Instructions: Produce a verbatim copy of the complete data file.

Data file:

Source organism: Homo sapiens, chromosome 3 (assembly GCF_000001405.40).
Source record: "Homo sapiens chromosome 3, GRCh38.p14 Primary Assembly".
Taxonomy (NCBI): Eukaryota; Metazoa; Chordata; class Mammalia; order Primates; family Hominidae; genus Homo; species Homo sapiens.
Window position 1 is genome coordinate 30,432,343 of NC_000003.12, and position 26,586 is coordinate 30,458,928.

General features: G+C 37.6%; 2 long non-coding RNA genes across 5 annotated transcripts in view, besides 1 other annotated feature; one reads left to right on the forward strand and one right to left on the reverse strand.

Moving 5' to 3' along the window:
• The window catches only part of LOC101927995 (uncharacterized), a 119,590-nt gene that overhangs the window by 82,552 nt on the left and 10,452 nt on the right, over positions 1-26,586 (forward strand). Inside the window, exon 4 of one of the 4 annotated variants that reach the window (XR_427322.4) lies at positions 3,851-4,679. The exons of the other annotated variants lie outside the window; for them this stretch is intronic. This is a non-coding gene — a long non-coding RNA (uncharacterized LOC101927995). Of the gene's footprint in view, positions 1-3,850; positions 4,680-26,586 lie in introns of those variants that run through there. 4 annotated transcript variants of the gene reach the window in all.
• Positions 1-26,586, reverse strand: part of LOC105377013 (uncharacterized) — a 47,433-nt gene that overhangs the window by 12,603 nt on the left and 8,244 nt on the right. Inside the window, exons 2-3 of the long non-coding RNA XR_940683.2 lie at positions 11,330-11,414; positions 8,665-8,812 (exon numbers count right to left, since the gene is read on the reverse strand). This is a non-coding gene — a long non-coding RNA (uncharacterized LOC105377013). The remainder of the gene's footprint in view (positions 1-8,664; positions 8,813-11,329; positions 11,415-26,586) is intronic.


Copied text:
Source organism: Homo sapiens, chromosome 3 (assembly GCF_000001405.40).
Source record: "Homo sapiens chromosome 3, GRCh38.p14 Primary Assembly".
Taxonomy (NCBI): Eukaryota; Metazoa; Chordata; class Mammalia; order Primates; family Hominidae; genus Homo; species Homo sapiens.
Window position 1 is genome coordinate 30,432,343 of NC_000003.12, and position 26,586 is coordinate 30,458,928.

General features: G+C 37.6%; 2 long non-coding RNA genes across 5 annotated transcripts in view, besides 1 other annotated feature; one reads left to right on the forward strand and one right to left on the reverse strand.

Moving 5' to 3' along the window:
• The window catches only part of LOC101927995 (uncharacterized), a 119,590-nt gene that overhangs the window by 82,552 nt on the left and 10,452 nt on the right, over positions 1-26,586 (forward strand). Inside the window, exon 4 of one of the 4 annotated variants that reach the window (XR_427322.4) lies at positions 3,851-4,679. The exons of the other annotated variants lie outside the window; for them this stretch is intronic. This is a non-coding gene — a long non-coding RNA (uncharacterized LOC101927995). Of the gene's footprint in view, positions 1-3,850; positions 4,680-26,586 lie in introns of those variants that run through there. 4 annotated transcript variants of the gene reach the window in all.
• Positions 1-26,586, reverse strand: part of LOC105377013 (uncharacterized) — a 47,433-nt gene that overhangs the window by 12,603 nt on the left and 8,244 nt on the right. Inside the window, exons 2-3 of the long non-coding RNA XR_940683.2 lie at positions 11,330-11,414; positions 8,665-8,812 (exon numbers count right to left, since the gene is read on the reverse strand). This is a non-coding gene — a long non-coding RNA (uncharacterized LOC105377013). The remainder of the gene's footprint in view (positions 1-8,664; positions 8,813-11,329; positions 11,415-26,586) is intronic.